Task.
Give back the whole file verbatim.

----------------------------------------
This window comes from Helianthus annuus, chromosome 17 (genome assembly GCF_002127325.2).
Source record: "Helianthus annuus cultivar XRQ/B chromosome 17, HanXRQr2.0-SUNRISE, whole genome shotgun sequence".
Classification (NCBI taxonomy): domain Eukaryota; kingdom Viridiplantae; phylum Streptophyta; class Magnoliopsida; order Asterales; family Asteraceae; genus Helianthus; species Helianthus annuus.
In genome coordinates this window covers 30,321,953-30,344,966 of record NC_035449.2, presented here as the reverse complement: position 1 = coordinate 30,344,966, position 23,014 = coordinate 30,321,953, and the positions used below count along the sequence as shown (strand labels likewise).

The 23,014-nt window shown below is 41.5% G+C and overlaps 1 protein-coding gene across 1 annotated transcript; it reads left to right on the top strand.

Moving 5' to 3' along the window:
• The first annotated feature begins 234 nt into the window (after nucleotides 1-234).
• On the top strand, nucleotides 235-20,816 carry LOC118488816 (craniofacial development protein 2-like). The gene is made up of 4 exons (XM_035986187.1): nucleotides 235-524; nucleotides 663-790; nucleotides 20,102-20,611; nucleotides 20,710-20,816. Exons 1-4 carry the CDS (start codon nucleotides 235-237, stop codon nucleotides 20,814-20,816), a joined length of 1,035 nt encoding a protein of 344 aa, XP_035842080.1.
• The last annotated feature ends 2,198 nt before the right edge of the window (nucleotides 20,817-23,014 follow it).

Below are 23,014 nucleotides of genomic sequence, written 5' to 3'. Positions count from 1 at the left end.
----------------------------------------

This window comes from Helianthus annuus, chromosome 17 (genome assembly GCF_002127325.2).
Source record: "Helianthus annuus cultivar XRQ/B chromosome 17, HanXRQr2.0-SUNRISE, whole genome shotgun sequence".
Classification (NCBI taxonomy): domain Eukaryota; kingdom Viridiplantae; phylum Streptophyta; class Magnoliopsida; order Asterales; family Asteraceae; genus Helianthus; species Helianthus annuus.
In genome coordinates this window covers 30,321,953-30,344,966 of record NC_035449.2, presented here as the reverse complement: position 1 = coordinate 30,344,966, position 23,014 = coordinate 30,321,953, and the positions used below count along the sequence as shown (strand labels likewise).

The 23,014-nt window shown below is 41.5% G+C and overlaps 1 protein-coding gene across 1 annotated transcript; it reads left to right on the top strand.

Moving 5' to 3' along the window:
• The first annotated feature begins 234 nt into the window (after nucleotides 1-234).
• On the top strand, nucleotides 235-20,816 carry LOC118488816 (craniofacial development protein 2-like). The gene is made up of 4 exons (XM_035986187.1): nucleotides 235-524; nucleotides 663-790; nucleotides 20,102-20,611; nucleotides 20,710-20,816. Exons 1-4 carry the CDS (start codon nucleotides 235-237, stop codon nucleotides 20,814-20,816), a joined length of 1,035 nt encoding a protein of 344 aa, XP_035842080.1.
• The last annotated feature ends 2,198 nt before the right edge of the window (nucleotides 20,817-23,014 follow it).

Below are 23,014 nucleotides of genomic sequence, written 5' to 3'. Positions count from 1 at the left end.